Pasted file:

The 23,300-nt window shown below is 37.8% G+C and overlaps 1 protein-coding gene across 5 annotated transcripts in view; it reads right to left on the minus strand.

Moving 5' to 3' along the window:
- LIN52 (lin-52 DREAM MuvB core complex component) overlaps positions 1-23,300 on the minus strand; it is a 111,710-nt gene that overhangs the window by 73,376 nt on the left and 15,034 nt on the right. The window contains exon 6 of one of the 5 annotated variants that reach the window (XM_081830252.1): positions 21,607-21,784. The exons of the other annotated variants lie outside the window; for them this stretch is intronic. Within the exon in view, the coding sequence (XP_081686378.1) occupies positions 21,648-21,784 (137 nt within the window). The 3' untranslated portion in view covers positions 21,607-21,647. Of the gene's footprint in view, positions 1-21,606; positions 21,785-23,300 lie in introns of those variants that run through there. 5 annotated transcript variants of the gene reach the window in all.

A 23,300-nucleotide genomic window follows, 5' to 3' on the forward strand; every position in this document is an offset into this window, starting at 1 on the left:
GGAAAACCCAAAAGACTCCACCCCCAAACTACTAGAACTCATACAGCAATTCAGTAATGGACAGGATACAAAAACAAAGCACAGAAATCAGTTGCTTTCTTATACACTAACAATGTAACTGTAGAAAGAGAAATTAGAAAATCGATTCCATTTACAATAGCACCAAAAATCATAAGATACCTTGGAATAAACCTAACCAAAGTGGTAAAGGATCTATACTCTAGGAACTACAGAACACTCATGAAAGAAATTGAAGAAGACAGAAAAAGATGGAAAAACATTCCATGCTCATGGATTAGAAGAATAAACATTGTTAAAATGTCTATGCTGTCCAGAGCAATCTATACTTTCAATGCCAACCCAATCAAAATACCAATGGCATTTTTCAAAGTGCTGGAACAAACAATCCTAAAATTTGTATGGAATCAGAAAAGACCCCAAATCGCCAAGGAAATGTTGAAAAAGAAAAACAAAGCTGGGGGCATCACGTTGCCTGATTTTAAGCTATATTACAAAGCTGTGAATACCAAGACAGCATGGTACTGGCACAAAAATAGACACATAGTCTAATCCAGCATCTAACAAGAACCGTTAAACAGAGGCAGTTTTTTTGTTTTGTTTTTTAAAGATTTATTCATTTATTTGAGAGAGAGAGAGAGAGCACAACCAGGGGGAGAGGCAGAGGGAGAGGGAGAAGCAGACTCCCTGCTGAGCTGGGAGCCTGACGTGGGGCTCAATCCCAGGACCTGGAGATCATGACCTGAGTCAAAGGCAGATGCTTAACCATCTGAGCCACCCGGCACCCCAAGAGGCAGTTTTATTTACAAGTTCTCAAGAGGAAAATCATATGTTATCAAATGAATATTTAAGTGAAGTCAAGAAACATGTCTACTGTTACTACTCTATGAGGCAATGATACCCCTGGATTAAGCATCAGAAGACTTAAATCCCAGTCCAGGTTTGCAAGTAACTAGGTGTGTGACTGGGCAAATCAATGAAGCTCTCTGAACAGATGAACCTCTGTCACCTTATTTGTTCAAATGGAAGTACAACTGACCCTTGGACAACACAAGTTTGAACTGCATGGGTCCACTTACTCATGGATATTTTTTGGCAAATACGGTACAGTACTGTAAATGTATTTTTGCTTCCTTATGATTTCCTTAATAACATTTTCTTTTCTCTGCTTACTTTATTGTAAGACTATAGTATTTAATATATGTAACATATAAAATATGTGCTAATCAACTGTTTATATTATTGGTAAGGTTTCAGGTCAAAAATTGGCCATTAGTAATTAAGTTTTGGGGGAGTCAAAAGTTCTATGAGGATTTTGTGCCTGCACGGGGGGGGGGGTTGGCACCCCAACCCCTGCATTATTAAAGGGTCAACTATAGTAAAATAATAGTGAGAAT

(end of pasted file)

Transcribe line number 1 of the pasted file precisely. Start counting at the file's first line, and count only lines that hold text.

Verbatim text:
The 23,300-nt window shown below is 37.8% G+C and overlaps 1 protein-coding gene across 5 annotated transcripts in view; it reads right to left on the minus strand.